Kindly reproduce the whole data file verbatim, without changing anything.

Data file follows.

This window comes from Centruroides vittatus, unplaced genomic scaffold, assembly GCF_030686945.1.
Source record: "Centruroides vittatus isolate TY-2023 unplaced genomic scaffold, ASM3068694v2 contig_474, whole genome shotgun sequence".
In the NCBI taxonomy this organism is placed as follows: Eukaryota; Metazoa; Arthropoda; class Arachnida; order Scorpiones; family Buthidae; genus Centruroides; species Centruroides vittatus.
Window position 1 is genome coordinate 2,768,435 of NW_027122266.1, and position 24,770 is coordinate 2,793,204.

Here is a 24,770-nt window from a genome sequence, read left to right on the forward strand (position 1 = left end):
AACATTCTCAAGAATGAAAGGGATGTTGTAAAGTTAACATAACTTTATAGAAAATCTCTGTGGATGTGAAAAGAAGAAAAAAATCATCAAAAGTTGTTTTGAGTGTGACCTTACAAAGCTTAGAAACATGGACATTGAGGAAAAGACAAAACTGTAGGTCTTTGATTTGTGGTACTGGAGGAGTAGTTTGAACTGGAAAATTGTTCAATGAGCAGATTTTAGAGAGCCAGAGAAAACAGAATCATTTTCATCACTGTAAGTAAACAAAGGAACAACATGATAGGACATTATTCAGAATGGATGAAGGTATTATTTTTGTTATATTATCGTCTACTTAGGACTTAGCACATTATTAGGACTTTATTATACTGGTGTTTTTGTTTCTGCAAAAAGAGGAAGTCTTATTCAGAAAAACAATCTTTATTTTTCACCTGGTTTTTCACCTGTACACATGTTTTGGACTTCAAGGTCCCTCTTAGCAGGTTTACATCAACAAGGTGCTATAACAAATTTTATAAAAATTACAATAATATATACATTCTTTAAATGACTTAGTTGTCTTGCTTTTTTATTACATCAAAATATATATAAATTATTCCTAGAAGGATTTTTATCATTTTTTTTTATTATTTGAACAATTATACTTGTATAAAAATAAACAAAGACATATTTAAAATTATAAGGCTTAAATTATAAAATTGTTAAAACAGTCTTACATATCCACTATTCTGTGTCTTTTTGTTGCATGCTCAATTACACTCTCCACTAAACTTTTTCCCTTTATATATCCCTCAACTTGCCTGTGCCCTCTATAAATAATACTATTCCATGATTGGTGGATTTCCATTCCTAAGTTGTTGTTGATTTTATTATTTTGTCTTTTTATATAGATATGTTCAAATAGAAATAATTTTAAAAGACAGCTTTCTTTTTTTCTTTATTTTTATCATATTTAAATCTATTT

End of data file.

This window comes from Centruroides vittatus, unplaced genomic scaffold, assembly GCF_030686945.1.
Source record: "Centruroides vittatus isolate TY-2023 unplaced genomic scaffold, ASM3068694v2 contig_474, whole genome shotgun sequence".
In the NCBI taxonomy this organism is placed as follows: Eukaryota; Metazoa; Arthropoda; class Arachnida; order Scorpiones; family Buthidae; genus Centruroides; species Centruroides vittatus.
Window position 1 is genome coordinate 2,768,435 of NW_027122266.1, and position 24,770 is coordinate 2,793,204.

Here is a 24,770-nt window from a genome sequence, read left to right on the forward strand (position 1 = left end):
AACATTCTCAAGAATGAAAGGGATGTTGTAAAGTTAACATAACTTTATAGAAAATCTCTGTGGATGTGAAAAGAAGAAAAAAATCATCAAAAGTTGTTTTGAGTGTGACCTTACAAAGCTTAGAAACATGGACATTGAGGAAAAGACAAAACTGTAGGTCTTTGATTTGTGGTACTGGAGGAGTAGTTTGAACTGGAAAATTGTTCAATGAGCAGATTTTAGAGAGCCAGAGAAAACAGAATCATTTTCATCACTGTAAGTAAACAAAGGAACAACATGATAGGACATTATTCAGAATGGATGAAGGTATTATTTTTGTTATATTATCGTCTACTTAGGACTTAGCACATTATTAGGACTTTATTATACTGGTGTTTTTGTTTCTGCAAAAAGAGGAAGTCTTATTCAGAAAAACAATCTTTATTTTTCACCTGGTTTTTCACCTGTACACATGTTTTGGACTTCAAGGTCCCTCTTAGCAGGTTTACATCAACAAGGTGCTATAACAAATTTTATAAAAATTACAATAATATATACATTCTTTAAATGACTTAGTTGTCTTGCTTTTTTATTACATCAAAATATATATAAATTATTCCTAGAAGGATTTTTATCATTTTTTTTTATTATTTGAACAATTATACTTGTATAAAAATAAACAAAGACATATTTAAAATTATAAGGCTTAAATTATAAAATTGTTAAAACAGTCTTACATATCCACTATTCTGTGTCTTTTTGTTGCATGCTCAATTACACTCTCCACTAAACTTTTTCCCTTTATATATCCCTCAACTTGCCTGTGCCCTCTATAAATAATACTATTCCATGATTGGTGGATTTCCATTCCTAAGTTGTTGTTGATTTTATTATTTTGTCTTTTTATATAGATATGTTCAAATAGAAATAATTTTAAAAGACAGCTTTCTTTTTTTCTTTATTTTTATCATATTTAAATCTATTT